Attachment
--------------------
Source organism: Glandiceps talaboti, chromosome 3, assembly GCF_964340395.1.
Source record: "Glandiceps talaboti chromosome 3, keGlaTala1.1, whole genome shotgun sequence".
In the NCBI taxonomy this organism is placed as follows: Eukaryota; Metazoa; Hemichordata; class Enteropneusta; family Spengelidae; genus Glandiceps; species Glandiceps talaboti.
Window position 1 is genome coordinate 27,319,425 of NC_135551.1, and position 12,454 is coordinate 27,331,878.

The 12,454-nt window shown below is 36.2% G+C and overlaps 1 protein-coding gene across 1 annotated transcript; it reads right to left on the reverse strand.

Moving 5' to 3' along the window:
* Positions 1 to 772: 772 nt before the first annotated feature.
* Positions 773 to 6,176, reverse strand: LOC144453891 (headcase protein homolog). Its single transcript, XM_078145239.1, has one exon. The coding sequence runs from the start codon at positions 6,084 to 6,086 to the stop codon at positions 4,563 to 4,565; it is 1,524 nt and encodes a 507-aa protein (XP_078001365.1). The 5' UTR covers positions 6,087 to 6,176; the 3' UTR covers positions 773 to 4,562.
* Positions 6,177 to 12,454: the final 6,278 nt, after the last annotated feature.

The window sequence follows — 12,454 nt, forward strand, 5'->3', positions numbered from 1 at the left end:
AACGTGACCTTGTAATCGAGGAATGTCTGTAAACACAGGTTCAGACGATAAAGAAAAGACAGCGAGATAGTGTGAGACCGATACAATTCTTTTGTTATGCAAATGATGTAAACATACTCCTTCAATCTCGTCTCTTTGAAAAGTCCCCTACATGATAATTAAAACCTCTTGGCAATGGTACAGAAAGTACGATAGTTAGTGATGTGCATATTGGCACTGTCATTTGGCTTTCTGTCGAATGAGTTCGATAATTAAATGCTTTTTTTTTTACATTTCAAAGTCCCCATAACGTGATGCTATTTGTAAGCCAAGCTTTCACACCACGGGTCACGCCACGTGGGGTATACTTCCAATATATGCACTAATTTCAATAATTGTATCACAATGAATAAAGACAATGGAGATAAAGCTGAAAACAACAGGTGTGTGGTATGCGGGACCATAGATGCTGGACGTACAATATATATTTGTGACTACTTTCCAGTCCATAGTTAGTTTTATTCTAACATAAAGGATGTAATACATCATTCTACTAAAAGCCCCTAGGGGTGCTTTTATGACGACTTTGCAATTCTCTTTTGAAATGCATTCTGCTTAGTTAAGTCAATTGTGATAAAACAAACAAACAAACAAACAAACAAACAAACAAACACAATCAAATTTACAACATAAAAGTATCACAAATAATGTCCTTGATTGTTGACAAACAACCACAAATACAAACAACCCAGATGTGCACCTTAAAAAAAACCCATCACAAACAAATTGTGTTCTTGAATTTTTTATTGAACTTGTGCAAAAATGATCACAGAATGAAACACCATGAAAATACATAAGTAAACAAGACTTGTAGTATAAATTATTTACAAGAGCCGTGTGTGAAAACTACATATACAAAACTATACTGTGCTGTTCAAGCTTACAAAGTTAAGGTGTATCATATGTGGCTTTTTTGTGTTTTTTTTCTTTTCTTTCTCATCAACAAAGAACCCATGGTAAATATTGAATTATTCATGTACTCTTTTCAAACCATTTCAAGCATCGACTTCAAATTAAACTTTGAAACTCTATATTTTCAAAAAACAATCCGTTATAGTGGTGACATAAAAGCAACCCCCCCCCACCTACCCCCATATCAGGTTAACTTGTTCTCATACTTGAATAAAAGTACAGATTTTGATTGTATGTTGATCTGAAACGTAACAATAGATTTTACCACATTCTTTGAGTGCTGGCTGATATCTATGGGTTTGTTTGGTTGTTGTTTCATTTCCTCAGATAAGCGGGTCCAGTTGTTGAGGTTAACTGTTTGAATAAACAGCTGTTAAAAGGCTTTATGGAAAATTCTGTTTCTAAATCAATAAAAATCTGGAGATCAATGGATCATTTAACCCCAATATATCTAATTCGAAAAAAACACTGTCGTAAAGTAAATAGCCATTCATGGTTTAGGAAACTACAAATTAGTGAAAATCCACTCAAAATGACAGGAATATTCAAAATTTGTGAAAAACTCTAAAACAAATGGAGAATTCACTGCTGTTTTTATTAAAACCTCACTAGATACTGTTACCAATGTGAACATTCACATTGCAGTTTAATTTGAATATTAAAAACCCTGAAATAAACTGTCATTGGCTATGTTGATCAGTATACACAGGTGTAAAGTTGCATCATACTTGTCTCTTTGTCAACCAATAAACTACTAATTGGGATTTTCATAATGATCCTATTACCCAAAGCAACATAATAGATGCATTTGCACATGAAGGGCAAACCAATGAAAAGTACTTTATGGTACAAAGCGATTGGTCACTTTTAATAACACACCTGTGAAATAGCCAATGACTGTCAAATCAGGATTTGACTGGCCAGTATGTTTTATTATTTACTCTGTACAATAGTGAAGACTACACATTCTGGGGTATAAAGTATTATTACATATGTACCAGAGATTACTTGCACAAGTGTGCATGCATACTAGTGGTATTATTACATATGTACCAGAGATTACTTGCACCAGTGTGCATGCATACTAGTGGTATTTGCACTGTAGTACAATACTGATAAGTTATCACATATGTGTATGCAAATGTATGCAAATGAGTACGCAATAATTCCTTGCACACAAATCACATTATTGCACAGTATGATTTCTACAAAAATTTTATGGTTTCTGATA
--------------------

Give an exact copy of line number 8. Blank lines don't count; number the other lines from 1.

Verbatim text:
* Positions 773 to 6,176, reverse strand: LOC144453891 (headcase protein homolog). Its single transcript, XM_078145239.1, has one exon. The coding sequence runs from the start codon at positions 6,084 to 6,086 to the stop codon at positions 4,563 to 4,565; it is 1,524 nt and encodes a 507-aa protein (XP_078001365.1). The 5' UTR covers positions 6,087 to 6,176; the 3' UTR covers positions 773 to 4,562.